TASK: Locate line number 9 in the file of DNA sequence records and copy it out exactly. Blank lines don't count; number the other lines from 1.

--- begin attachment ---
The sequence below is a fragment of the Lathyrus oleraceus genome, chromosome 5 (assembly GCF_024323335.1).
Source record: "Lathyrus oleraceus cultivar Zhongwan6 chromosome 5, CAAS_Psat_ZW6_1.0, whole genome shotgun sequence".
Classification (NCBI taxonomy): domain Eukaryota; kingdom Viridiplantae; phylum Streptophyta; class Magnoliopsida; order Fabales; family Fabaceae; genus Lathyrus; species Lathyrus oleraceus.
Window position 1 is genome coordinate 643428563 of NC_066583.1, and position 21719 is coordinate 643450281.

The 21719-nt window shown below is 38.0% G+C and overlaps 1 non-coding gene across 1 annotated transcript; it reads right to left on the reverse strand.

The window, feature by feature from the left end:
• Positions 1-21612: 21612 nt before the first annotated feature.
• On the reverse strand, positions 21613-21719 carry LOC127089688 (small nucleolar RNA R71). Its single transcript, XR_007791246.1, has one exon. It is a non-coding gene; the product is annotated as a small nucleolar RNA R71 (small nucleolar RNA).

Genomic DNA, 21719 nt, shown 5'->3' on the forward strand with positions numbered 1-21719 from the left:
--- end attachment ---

Genomic DNA, 21719 nt, shown 5'->3' on the forward strand with positions numbered 1-21719 from the left: